Memorandum submitted by Sian Rees Jones, Headteacher and Head of Centre, Bognor Regis Nursery School




1. Maintained Nursery Schools are the most effective schools in England. They are consistently judged as outstanding by Ofsted yet they are at risk of closure as a result of the new Early Years Single Funding Formula introduced by the Government. Bognor Regis Nursery School and Children's Centre is one of these schools. It has been graded by Ofsted as "outstanding" on 6 occasions after each of its inspections, placing it in the top 1% of schools in the country.


2. It is of deep concern that Nursery Schools are being removed from School Status (as far as funding is concerned) and yet the expectations of them to function as schools remain and they will continue to be inspected under Section 5 of the Education Act 2005.


3. Nursery Schools (many of which have integral children's centres on site) are not cheap but they represent excellent value for money. Nursery Schools have a proven record of making a difference to children's life chances, particularly those growing up in disadvantaged communities. Nursery Schools offer a universal service: the compositional effects of a mixed intake are hugely beneficial to vulnerable children and families and are not replicated in profit making institutions. Similar to other Nursery Schools, the progress children make at Bognor Regis Nursery School is exceptional. Attainment levels of children "on entry" to our Nursery School are varied with 43% of the 2008-2009 cohort functioning at levels below those expected for their age group across the combined areas of development. "On leaving" data demonstrated that 96% of this cohort was functioning at levels we would expect for their age group, or above, across all areas of experience. If the work of the Nursery Schools is undermined by the introduction of the SFF it will cost the tax payer more in the long term, e.g. in terms of special school placements and through an increase in pressure on Social Care budgets.


4. As exemplars of outstanding quality their role as training and support centres for other children's centres and early years settings in their area is largely unexploited but could prove crucial in raising the quality across the sector. This "teaching hospital" model has been raised with our Local Authority but has not been adopted due to a lack of funding.


5. Government should act immediately to prevent the loss of the very centres that have consistently demonstrated that they make a significant difference to the poorest families and children. If the "gap" hasn't been narrowed by the age of 5 years old there is a 70% chance that it will never be narrowed (Feinstein F, 2003). "Only the highest quality integrated services overcomes disadvantage and transforms the life chances of children and families living in poverty" (EPPE Project 2004). "Investment in Nursery Schools "pays off" in terms of savings in special educational needs support, raised aspirations, enhanced task commitment, social skills and feelings of efficacy as well as in terms of later economic savings to society (Pascal et al).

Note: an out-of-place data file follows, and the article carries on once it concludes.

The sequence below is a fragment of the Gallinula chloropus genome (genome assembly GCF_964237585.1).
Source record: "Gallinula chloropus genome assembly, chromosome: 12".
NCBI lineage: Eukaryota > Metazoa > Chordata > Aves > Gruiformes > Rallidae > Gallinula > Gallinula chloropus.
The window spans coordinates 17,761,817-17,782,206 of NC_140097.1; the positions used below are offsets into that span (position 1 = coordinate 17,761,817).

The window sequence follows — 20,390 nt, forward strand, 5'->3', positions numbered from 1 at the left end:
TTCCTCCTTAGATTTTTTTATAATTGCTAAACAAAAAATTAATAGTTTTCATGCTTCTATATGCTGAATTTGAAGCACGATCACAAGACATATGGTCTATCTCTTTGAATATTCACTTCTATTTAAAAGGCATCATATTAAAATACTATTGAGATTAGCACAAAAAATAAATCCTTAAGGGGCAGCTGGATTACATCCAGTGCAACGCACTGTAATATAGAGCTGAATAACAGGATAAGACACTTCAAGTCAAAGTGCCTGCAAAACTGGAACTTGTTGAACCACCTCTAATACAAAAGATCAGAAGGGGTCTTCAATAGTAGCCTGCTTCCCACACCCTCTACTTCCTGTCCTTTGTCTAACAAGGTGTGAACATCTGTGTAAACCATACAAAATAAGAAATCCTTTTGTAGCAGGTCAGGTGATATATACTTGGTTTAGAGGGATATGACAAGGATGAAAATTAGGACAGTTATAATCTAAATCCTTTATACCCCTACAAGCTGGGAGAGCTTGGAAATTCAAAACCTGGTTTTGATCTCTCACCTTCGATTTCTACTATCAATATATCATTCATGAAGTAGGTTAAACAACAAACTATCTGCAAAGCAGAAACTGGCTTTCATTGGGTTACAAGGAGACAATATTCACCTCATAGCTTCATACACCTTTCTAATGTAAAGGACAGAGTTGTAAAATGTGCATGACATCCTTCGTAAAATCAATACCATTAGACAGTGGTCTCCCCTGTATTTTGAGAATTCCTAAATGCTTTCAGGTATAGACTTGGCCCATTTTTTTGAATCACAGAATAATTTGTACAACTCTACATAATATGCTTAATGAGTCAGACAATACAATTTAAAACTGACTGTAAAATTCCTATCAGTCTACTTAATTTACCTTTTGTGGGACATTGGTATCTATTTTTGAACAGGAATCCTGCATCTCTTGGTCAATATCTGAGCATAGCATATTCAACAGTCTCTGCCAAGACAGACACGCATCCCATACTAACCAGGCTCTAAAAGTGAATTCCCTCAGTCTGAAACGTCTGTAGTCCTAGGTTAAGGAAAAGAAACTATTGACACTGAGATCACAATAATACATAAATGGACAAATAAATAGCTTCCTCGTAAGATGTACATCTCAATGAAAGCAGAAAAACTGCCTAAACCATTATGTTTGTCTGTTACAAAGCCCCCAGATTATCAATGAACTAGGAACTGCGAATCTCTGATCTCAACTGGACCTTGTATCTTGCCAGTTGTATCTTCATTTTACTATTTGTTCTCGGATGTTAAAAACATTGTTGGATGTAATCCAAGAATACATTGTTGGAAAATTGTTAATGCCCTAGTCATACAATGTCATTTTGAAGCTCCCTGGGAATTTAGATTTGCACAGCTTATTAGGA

Background information:


6. Bognor Regis Nursery School was established during WW2. It has a long history of high quality education and care and close partnership work with parents and carers; focusing on the well-being of the whole family as the key factor in enabling each child to thrive. The innovative work of the School was recognised in 2002 when it became a Beacon School, disseminating its good practice both locally and nationally. In July 2003 it became an Early Excellence Centre and the new extension was commissioned to support its partnership work with parents, create an under-threes provision and develop further training opportunities for early years practitioners. In March 2004 it became a Children's Centre, building on its partnership work with colleagues in Health, Social Care and the Voluntary Sector, with the aim of providing seamless services for young children and their families. In April 2007 it opened a Special Support Centre for 8 (fte) children aged 3-5 with significant speech and language needs.


7. Bognor Regis Nursery School and Children's Centre is located in the Pevensey ward of the town, which is among the 20% most disadvantaged areas in the country. It is estimated that nearly 48% of children in this ward live in families reliant upon means tested benefits.


Bognor Regis Nursery School and Children's Centre makes a significant difference to young children's life chances and to those of their families by raising aspirations and skills.


8. 26% of children attending the School are from MEGs; 22% have English as an additional language and 12% are at the very early stages of learning English.


9. The School and Centre is exceptionally successful in accessing families from traditionally "hard to reach" groups and was graded as "outstanding" in its last Ofsted inspection for its work in promoting partnerships with parents and carers and community cohesion (November 2009).


10. The School's data demonstrates that all groups of children thrive in the School with exceptionally strong rates of progress recorded and high levels of attainment.


11. Case studies show that many parents and carers gain significantly in confidence from working alongside the team members in a partnership approach to the education of young children: also from attending the additional services that are run at the School and Centre. As a result, a significant minority move into training and the workplace.


What impact will the Early Years Single Funding Formula make to Bognor Regis Nursery School and Children's Centre?


12. Despite recent additional guidance from the DCSF, West Sussex is proposing that in April

2010 our School will lose 99,424 per annum (20% of its current budget share). The following year (after an initial transitional period) it will lose 137, 803 per annum (27% of its current budget share).